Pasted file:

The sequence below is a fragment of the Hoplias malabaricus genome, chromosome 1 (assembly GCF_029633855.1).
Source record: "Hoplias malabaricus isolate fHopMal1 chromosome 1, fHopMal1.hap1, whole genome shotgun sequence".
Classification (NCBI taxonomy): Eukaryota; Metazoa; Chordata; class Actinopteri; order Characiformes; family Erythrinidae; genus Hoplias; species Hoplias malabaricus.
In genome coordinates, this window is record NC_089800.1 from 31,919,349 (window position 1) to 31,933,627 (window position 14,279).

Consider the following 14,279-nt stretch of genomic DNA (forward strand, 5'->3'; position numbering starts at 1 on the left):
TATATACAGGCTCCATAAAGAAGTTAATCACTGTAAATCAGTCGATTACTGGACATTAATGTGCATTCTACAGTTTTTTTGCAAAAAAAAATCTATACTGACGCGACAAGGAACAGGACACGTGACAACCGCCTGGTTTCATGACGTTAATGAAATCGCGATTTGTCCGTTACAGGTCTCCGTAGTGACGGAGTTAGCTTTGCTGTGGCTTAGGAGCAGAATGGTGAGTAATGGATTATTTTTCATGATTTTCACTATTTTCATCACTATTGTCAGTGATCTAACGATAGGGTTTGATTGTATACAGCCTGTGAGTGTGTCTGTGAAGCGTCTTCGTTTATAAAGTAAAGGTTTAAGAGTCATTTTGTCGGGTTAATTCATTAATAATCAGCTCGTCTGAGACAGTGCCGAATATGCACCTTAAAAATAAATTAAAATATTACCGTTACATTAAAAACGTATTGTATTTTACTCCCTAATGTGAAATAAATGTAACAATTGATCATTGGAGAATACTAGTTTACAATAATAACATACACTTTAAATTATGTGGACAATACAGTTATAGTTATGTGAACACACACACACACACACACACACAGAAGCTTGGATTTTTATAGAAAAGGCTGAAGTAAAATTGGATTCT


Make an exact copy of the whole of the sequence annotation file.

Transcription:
The sequence below is a fragment of the Hoplias malabaricus genome, chromosome 1 (assembly GCF_029633855.1).
Source record: "Hoplias malabaricus isolate fHopMal1 chromosome 1, fHopMal1.hap1, whole genome shotgun sequence".
Classification (NCBI taxonomy): Eukaryota; Metazoa; Chordata; class Actinopteri; order Characiformes; family Erythrinidae; genus Hoplias; species Hoplias malabaricus.
In genome coordinates, this window is record NC_089800.1 from 31,919,349 (window position 1) to 31,933,627 (window position 14,279).

Consider the following 14,279-nt stretch of genomic DNA (forward strand, 5'->3'; position numbering starts at 1 on the left):
TATATACAGGCTCCATAAAGAAGTTAATCACTGTAAATCAGTCGATTACTGGACATTAATGTGCATTCTACAGTTTTTTTGCAAAAAAAAATCTATACTGACGCGACAAGGAACAGGACACGTGACAACCGCCTGGTTTCATGACGTTAATGAAATCGCGATTTGTCCGTTACAGGTCTCCGTAGTGACGGAGTTAGCTTTGCTGTGGCTTAGGAGCAGAATGGTGAGTAATGGATTATTTTTCATGATTTTCACTATTTTCATCACTATTGTCAGTGATCTAACGATAGGGTTTGATTGTATACAGCCTGTGAGTGTGTCTGTGAAGCGTCTTCGTTTATAAAGTAAAGGTTTAAGAGTCATTTTGTCGGGTTAATTCATTAATAATCAGCTCGTCTGAGACAGTGCCGAATATGCACCTTAAAAATAAATTAAAATATTACCGTTACATTAAAAACGTATTGTATTTTACTCCCTAATGTGAAATAAATGTAACAATTGATCATTGGAGAATACTAGTTTACAATAATAACATACACTTTAAATTATGTGGACAATACAGTTATAGTTATGTGAACACACACACACACACACACACACAGAAGCTTGGATTTTTATAGAAAAGGCTGAAGTAAAATTGGATTCT